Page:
Overall, the frequency distribution of selected variables did not differ between HB patients and controls. The distributions of age, gender, and clinical stages of the study subjects are summarized in Table 1. There was no significant difference between HB patients and controls regarding the distribution of age (P = 0.105) and gender (P = 0.973). Males were predominant in both the HB and control groups. Most of the patients had stage II disease, followed by stage I, stage III, and stage IV. There were also no significant differences in the age and gender distribution between HB patients and healthy control recruited from each province (P > 0.05).

TP53 rs1042522 C>G polymorphism and HB susceptibility

The genotype distributions of the TP53 rs1042522 C>G polymorphism in HB patients and controls are summarized in Table 2. Three genotypes, CC, CG, and GG, were detected at the rs1042522 locus of TP53 gene, with similar frequencies of each genotype in the two groups, although the frequencies of the CC and GG genotypes were slightly higher in HB cases, whereas the CG frequency was slightly higher in controls. No significant deviation from HWE was detected in the control group (P = 0.485). Moreover, there was no significant association observed between the TP53 rs1042522 C>G polymorphism and HB susceptibility in any comparison (Table 2).

Stratification analysis of the TP53 rs1042522 C>G polymorphism and HB risk

We further explored the association between the TP53 rs1042522 C>G polymorphism and HB risk in analyses stratified by age, gender, and clinical stages (Table 3). No significant associations were observed in children older than 17 months or in those 17 months or younger. In addition, the CG/GG genotypes were not significantly associated with HB risk in either females or males. Finally, CG/GG genotypes were not associated with HB risk in patients at stage I+II or stage III+IV.

 Table 1 

Frequency distribution of selected variables in hepatoblastoma patients and controls

VariablesCases (n = 213)Controls (n = 958)Pa
Age range, months0.23-149.970.004-156.000.105
Mean ± SD23.62 ± 24.3623.75 ± 18.30
Clinical stage

a Based on a two-sided χ2 test for distributions between hepatoblastoma patients and cancer-free controls.


Overall, this first hospital-based case-control study of its kind indicates that the TP53 gene rs1042522 C>G polymorphism may not be associated with HB susceptibility in Chinese children.

HB is a malignant embryonic tumor and is the most common hepatic malignancy in children [37]. Although the overall incidence is relatively low, with an annual incidence rate of confirmed cases of 1 in 1,000,000 children up to 18 months old [38], recent studies indicate an increasing trend. In particular, the number of HB cases doubled from 1975 to 2009, and has increased by about 4% per year from 1992 to 2004, representing an emerging threat to children's health [39].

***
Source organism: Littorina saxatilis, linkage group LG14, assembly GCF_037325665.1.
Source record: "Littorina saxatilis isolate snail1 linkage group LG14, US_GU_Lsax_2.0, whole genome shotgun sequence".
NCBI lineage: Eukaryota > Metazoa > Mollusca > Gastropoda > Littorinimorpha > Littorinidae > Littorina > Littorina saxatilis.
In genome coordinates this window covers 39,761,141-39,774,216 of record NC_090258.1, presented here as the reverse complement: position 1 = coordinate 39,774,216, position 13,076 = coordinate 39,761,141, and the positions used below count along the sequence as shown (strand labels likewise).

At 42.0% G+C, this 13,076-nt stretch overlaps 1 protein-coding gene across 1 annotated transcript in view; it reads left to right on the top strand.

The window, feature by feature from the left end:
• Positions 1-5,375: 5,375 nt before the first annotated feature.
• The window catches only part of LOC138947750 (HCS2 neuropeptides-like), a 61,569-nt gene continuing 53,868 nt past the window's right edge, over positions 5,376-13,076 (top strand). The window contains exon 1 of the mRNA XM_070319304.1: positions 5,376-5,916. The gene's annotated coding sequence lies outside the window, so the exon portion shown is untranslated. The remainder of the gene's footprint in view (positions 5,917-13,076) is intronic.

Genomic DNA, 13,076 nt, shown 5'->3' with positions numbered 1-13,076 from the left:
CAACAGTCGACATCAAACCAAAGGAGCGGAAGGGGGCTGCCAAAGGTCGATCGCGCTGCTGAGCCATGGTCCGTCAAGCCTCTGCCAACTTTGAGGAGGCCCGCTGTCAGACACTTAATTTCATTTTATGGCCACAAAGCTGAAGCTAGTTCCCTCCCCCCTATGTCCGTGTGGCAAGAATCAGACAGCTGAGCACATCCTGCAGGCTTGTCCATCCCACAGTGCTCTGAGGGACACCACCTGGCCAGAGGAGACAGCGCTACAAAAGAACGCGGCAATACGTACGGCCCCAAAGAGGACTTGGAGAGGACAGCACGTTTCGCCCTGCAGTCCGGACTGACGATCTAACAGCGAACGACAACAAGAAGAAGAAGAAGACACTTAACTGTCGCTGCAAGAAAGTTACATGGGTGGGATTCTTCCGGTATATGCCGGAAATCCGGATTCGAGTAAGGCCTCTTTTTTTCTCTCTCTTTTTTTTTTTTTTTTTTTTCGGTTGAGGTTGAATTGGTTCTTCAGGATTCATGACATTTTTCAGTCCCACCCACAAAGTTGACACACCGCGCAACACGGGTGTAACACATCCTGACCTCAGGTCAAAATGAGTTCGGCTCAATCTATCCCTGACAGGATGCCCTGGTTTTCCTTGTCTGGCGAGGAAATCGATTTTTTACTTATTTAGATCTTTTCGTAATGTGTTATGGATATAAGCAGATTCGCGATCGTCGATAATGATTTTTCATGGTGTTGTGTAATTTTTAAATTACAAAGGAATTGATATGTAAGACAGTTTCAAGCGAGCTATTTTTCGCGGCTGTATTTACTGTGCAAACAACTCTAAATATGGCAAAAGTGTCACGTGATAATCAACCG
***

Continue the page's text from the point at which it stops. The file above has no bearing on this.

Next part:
Inactivation of the TP53 tumor suppressor gene is associated with an increased risk of a variety of malignant tumors [40]. Specifically, TP53 gene polymorphisms have been associated with the susceptibility to many cancers [32]. Moreover, rare variants in TP53 gene also contribute to childhood neuroblastoma susceptibility [41]. The rs1042522 C>G polymorphism of TP53 is the most extensively studied and of paramount importance for cancer risk [33]. Although the polymorphism results in the same basic structure of the TP53 protein as the wild-type, the molecular biological behavior and functions are different [42].

 Table 2 

Association between TP53 rs1042522 C>G polymorphism and hepatoblastoma susceptibility

n (%)
n (%)
P aCrude OR (95% CI)PAdjusted OR (95% CI) bP b
rs1042522 C>G (HWE = 0.485)
CC70 (32.86)284 (29.65)1.001.00
CG99 (46.48)485 (50.63)0.83 (0.59-1.16)0.2760.83 (0.59-1.16)0.274
GG44 (20.66)189 (19.73)0.95 (0.62-1.44)0.7900.94 (0.62-1.44)0.790
Additive0.5290.95 (0.77-1.18)0.6660.95 (0.77-1.18)0.666
Dominant143 (67.14)674 (70.35)0.3550.86 (0.63-1.18)0.3550.86 (0.63-1.18)0.354
Recessive169 (79.34)769 (80.27)0.7591.06 (0.73-1.53)0.7591.06 (0.73-1.53)0.758

a Based on a χ2 test for genotype distributions between hepatoblastoma cases and cancer-free controls.

b Adjusted for age and gender.

 Table 3 

Stratification analyses for the association between TP53 rs1042522 C>G polymorphism and hepatoblastoma susceptibility

VariablesCCCG/GGCrude ORPAdjusted OR aP a
(Cases/Controls)(95% CI)(95% CI)
Age, months
<1736/12978/3250.86 (0.55-1.34)0.5060.86 (0.55-1.34)0.499
≥1734/15565/3490.85 (0.54-1.34)0.4820.85 (0.54-1.34)0.483
Females27/11857/2610.95 (0.58-1.59)0.8570.95 (0.57-1.57)0.833
Males43/16686/4130.80 (0.54-1.21)0.2940.81 (0.54-1.21)0.298
Clinical stages
I+II28/28469/6741.04 (0.66-1.65)0.8741.04 (0.66-1.65)0.858
III+IV23/28432/6740.59 (0.34-1.02)0.0590.59 (0.34-1.03)0.062